...an engaging, richly detailed account of a remarkable man. That Van Cliburn has faded so from our collective memory is almost as astonishing as this improbable tale itself ... The book is not all politics, of course. Cliff deftly places his subject in the context of the evolving musical culture of the past two centuries.
If it is tempting to overstate the moment’s cultural and political significance, Cliburn in Russia nevertheless offers a fascinating perspective on a decade of nuclear tests, espionage schemes and efforts to close the missile gap. This story is to the Cold War what ping-pong diplomacy was to President Nixon’s opening to China. It is both entertaining and illuminating, and Mr. Cliff tells it beautifully.
The narrative closely follows the young pianist's discovery and conquest of Russia, and Russia's conquest of him. The crush of fans, the tension and trials of the competition, Cliburn's quirks are all recorded here in a narrative rich with anecdotes ... But Cliff also delivers the more serious news in chapters establishing the Cold War context, the death of Stalin and the rise of Khrushchev ... All this the author handles smoothly and informatively. A cultural historian of the kind only the British seem to produce, Cliff is at home in Texan, American, Russian, political and piano cultures ... a solid history of a most remarkable young man caught at a most remarkable time.
...while Cliff, a British historian, presents a wider angle, portraying the piano world as a frenzy of liaisons and threading his story with larger cultural and geopolitical details ... Cliff offers such a sweeping perspective... As it is, those who prefer an insider narrative will favor Isacoff, while those less concerned with musical details will choose Cliff’s book. That being said, each of these authors presents a diligent account, with Cliff getting the nod for compression and elegance.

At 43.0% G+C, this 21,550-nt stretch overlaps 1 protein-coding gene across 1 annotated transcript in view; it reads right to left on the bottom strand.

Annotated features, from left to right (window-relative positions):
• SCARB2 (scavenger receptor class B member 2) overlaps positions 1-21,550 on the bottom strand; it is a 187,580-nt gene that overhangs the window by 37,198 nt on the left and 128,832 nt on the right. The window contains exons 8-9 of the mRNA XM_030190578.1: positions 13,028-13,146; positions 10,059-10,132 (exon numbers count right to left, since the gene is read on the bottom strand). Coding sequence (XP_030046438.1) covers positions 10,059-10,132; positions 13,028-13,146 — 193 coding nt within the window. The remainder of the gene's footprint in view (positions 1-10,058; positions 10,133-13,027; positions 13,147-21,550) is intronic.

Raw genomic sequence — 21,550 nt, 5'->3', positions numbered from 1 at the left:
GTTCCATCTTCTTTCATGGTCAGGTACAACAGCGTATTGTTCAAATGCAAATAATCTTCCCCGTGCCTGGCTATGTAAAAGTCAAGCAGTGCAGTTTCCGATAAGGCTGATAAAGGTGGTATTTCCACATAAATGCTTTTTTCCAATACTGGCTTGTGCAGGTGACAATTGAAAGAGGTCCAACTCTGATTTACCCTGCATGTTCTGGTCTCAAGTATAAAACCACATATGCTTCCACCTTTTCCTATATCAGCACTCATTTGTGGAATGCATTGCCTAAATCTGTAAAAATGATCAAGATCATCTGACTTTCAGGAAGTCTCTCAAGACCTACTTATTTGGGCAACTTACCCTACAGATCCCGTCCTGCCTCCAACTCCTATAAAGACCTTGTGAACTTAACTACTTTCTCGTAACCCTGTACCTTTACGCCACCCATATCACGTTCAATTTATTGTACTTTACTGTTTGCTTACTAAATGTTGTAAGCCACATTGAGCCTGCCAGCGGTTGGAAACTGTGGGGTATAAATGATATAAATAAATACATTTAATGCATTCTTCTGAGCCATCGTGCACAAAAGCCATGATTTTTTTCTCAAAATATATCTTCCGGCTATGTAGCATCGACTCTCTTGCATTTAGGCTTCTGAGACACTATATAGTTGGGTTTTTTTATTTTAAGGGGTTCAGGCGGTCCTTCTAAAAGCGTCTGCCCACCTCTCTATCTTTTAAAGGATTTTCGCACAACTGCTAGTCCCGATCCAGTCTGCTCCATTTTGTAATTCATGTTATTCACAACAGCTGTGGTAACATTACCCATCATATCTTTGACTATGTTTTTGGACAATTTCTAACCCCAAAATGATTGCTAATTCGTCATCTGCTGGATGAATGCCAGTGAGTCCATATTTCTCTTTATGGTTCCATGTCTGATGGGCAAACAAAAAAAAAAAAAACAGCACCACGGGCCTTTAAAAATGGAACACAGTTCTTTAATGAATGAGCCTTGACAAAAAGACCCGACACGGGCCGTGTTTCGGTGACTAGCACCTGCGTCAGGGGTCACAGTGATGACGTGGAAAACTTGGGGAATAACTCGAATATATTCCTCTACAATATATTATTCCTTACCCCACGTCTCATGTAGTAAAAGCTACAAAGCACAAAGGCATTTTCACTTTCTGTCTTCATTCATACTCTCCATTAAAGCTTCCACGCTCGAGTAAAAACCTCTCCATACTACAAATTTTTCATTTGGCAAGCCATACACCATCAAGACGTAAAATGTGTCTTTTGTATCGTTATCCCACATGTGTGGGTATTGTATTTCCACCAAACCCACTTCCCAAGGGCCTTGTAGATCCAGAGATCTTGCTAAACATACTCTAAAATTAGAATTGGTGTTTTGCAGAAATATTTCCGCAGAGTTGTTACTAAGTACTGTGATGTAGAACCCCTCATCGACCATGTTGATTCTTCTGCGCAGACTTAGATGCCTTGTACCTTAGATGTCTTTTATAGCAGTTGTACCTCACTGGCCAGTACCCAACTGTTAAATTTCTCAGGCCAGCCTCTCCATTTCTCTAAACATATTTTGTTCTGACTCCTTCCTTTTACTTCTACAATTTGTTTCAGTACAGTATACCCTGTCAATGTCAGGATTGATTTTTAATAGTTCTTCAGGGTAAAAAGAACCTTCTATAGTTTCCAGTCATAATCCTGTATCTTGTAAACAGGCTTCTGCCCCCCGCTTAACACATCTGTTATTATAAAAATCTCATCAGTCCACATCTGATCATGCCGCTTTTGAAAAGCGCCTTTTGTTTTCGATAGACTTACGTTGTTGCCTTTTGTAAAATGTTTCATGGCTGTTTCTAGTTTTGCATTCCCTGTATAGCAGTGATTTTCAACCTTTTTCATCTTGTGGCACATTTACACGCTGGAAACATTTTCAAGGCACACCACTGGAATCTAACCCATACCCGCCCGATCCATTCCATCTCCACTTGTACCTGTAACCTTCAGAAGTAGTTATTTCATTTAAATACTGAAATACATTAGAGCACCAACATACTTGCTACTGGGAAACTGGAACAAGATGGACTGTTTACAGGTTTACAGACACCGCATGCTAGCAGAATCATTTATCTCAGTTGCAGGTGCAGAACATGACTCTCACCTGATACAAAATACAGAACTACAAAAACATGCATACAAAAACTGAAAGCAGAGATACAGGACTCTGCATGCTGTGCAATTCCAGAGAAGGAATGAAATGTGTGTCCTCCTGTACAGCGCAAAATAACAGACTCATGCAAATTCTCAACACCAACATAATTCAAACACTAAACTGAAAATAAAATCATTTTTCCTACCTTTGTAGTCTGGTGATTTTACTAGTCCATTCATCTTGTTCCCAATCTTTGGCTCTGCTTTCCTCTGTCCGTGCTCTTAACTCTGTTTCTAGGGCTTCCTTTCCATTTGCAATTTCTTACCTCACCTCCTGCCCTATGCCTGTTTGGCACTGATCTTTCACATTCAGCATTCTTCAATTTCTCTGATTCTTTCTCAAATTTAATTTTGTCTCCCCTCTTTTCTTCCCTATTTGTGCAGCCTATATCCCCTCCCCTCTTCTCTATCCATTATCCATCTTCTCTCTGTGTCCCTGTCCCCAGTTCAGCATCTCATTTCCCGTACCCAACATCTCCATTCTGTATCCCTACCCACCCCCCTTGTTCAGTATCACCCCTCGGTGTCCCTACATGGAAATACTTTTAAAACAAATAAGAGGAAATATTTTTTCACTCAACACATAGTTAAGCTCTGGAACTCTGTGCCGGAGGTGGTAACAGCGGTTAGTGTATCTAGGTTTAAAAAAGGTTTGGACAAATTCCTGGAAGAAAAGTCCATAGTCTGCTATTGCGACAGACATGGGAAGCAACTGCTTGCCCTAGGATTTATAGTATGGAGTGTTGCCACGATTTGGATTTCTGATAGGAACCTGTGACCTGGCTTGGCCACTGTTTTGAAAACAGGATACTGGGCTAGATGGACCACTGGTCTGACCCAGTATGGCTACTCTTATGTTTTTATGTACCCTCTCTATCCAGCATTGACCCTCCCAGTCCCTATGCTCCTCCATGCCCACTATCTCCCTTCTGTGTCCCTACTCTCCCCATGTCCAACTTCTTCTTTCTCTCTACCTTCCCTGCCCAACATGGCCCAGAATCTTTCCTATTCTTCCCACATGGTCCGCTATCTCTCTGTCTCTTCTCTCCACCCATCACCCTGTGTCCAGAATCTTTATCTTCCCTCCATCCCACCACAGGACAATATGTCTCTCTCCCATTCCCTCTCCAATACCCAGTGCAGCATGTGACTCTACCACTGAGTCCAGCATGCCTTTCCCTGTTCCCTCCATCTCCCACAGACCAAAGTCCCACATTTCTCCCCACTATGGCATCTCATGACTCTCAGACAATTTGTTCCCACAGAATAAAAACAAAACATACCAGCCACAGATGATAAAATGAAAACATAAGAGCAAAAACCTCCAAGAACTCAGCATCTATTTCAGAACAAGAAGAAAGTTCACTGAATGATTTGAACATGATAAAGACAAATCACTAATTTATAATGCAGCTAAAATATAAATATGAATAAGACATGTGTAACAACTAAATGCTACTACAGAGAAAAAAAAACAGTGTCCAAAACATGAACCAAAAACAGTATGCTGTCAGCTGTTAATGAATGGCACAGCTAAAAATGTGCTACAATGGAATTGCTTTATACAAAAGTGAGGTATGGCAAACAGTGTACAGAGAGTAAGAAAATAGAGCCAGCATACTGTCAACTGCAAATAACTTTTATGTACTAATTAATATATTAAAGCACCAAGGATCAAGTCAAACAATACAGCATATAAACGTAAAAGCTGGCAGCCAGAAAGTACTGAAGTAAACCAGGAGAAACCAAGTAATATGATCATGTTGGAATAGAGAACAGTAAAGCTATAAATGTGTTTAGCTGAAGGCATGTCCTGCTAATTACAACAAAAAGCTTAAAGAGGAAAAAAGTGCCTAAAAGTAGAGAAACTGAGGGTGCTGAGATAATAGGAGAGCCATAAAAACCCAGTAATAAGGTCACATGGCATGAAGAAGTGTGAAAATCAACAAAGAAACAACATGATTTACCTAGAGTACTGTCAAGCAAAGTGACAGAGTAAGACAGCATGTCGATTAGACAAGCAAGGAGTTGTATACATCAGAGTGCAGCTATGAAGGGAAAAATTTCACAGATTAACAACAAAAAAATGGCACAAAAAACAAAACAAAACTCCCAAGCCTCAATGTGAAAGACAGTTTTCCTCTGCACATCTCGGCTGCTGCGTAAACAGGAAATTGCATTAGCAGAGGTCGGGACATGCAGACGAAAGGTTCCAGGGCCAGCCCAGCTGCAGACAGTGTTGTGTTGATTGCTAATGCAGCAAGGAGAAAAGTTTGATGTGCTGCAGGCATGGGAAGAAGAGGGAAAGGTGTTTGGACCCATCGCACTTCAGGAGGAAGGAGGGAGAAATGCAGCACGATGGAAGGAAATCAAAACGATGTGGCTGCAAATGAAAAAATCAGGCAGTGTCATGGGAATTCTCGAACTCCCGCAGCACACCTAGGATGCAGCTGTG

...[an] entertaining, delightful biography ... Cliff does a magnificent job of setting things in historical context, breaking away from Cliburn’s story to vividly recount the last hours of Stalin as well as the rise of the 'voluble, roly-poly' Nikita Khrushchev ... Cliff has a great eye for entertaining stories and lively anecdotes, and he seems genuinely fond of everyone he writes about (even Stalin, sort of). At times, Khrushchev and his colorful escapades threaten to steal the book from the more one-dimensional Cliburn ... If the book has a flaw, it is that Cliff never gets inside Cliburn’s skin.
Nigel Cliff, as given to emotional flourishes in his prose as Cliburn was at the piano, blends Cold War history and biography. Vivid details are his forte ... Cliff’s subtitle overstates, of course, but his hero is enchanting.
[Cliff] has written a freshly sourced account of these momentous Moscow nights. He places them aptly at the heart of the nuclear conflict and poignantly in the personal odyssey of a lanky, gay pianist from a small prairie town who never wanted to do much except play Russian music ... Mr Cliff does well, despite some musical infelicities, to describe the big game of culture wars and Khrushchev’s capricious adventurism. Cliburn himself remains an enigma, even if his triumph was to show that music sometimes has the power to shape history.